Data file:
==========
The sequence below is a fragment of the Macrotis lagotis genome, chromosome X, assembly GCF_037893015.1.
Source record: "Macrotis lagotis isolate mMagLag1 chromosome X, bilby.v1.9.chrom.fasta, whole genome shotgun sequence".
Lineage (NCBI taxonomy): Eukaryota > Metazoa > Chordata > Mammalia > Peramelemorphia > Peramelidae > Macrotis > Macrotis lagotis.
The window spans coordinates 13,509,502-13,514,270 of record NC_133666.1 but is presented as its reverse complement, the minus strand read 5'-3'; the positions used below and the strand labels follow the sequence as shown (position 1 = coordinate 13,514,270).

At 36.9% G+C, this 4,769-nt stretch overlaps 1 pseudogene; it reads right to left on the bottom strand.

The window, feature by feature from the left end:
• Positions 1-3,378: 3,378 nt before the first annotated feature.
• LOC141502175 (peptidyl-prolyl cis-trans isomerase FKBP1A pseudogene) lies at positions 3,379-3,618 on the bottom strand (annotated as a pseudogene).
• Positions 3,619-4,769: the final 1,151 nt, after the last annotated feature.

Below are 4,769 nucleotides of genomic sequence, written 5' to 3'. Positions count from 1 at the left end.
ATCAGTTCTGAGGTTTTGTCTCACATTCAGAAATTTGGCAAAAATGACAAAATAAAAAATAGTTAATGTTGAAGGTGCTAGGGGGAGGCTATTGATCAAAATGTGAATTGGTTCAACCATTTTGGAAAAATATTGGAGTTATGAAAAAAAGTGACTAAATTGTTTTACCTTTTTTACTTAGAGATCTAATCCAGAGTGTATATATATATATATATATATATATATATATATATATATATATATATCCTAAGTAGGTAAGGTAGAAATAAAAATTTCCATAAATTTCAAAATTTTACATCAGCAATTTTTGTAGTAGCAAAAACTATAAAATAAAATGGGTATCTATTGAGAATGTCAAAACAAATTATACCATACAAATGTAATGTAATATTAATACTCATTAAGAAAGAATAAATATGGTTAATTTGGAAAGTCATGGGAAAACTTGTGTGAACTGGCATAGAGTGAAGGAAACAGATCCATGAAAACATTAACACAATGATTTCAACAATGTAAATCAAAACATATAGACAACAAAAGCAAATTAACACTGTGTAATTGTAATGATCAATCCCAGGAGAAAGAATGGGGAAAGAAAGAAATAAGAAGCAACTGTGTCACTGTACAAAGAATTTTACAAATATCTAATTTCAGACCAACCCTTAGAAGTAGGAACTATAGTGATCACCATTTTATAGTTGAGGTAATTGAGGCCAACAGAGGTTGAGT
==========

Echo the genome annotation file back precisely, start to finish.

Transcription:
The sequence below is a fragment of the Macrotis lagotis genome, chromosome X, assembly GCF_037893015.1.
Source record: "Macrotis lagotis isolate mMagLag1 chromosome X, bilby.v1.9.chrom.fasta, whole genome shotgun sequence".
Lineage (NCBI taxonomy): Eukaryota > Metazoa > Chordata > Mammalia > Peramelemorphia > Peramelidae > Macrotis > Macrotis lagotis.
The window spans coordinates 13,509,502-13,514,270 of record NC_133666.1 but is presented as its reverse complement, the minus strand read 5'-3'; the positions used below and the strand labels follow the sequence as shown (position 1 = coordinate 13,514,270).

At 36.9% G+C, this 4,769-nt stretch overlaps 1 pseudogene; it reads right to left on the bottom strand.

The window, feature by feature from the left end:
• Positions 1-3,378: 3,378 nt before the first annotated feature.
• LOC141502175 (peptidyl-prolyl cis-trans isomerase FKBP1A pseudogene) lies at positions 3,379-3,618 on the bottom strand (annotated as a pseudogene).
• Positions 3,619-4,769: the final 1,151 nt, after the last annotated feature.

Below are 4,769 nucleotides of genomic sequence, written 5' to 3'. Positions count from 1 at the left end.
ATCAGTTCTGAGGTTTTGTCTCACATTCAGAAATTTGGCAAAAATGACAAAATAAAAAATAGTTAATGTTGAAGGTGCTAGGGGGAGGCTATTGATCAAAATGTGAATTGGTTCAACCATTTTGGAAAAATATTGGAGTTATGAAAAAAAGTGACTAAATTGTTTTACCTTTTTTACTTAGAGATCTAATCCAGAGTGTATATATATATATATATATATATATATATATATATATATATATATATCCTAAGTAGGTAAGGTAGAAATAAAAATTTCCATAAATTTCAAAATTTTACATCAGCAATTTTTGTAGTAGCAAAAACTATAAAATAAAATGGGTATCTATTGAGAATGTCAAAACAAATTATACCATACAAATGTAATGTAATATTAATACTCATTAAGAAAGAATAAATATGGTTAATTTGGAAAGTCATGGGAAAACTTGTGTGAACTGGCATAGAGTGAAGGAAACAGATCCATGAAAACATTAACACAATGATTTCAACAATGTAAATCAAAACATATAGACAACAAAAGCAAATTAACACTGTGTAATTGTAATGATCAATCCCAGGAGAAAGAATGGGGAAAGAAAGAAATAAGAAGCAACTGTGTCACTGTACAAAGAATTTTACAAATATCTAATTTCAGACCAACCCTTAGAAGTAGGAACTATAGTGATCACCATTTTATAGTTGAGGTAATTGAGGCCAACAGAGGTTGAGT